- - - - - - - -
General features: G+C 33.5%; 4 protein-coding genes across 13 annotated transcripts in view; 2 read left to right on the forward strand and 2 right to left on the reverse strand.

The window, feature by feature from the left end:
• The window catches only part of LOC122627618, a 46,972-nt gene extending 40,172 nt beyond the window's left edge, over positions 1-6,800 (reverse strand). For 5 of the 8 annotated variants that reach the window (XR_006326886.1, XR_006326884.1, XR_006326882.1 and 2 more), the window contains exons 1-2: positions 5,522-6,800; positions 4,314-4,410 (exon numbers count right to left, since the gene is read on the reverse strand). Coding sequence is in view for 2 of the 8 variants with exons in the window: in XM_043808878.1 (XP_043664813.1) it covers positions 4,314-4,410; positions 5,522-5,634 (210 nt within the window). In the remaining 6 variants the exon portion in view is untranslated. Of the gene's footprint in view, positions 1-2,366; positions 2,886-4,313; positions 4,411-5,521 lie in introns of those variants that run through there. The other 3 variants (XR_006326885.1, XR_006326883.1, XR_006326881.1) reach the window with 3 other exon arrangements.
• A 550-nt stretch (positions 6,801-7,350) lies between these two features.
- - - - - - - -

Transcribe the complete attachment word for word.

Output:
General features: G+C 33.5%; 4 protein-coding genes across 13 annotated transcripts in view; 2 read left to right on the forward strand and 2 right to left on the reverse strand.

The window, feature by feature from the left end:
• The window catches only part of LOC122627618, a 46,972-nt gene extending 40,172 nt beyond the window's left edge, over positions 1-6,800 (reverse strand). For 5 of the 8 annotated variants that reach the window (XR_006326886.1, XR_006326884.1, XR_006326882.1 and 2 more), the window contains exons 1-2: positions 5,522-6,800; positions 4,314-4,410 (exon numbers count right to left, since the gene is read on the reverse strand). Coding sequence is in view for 2 of the 8 variants with exons in the window: in XM_043808878.1 (XP_043664813.1) it covers positions 4,314-4,410; positions 5,522-5,634 (210 nt within the window). In the remaining 6 variants the exon portion in view is untranslated. Of the gene's footprint in view, positions 1-2,366; positions 2,886-4,313; positions 4,411-5,521 lie in introns of those variants that run through there. The other 3 variants (XR_006326885.1, XR_006326883.1, XR_006326881.1) reach the window with 3 other exon arrangements.
• A 550-nt stretch (positions 6,801-7,350) lies between these two features.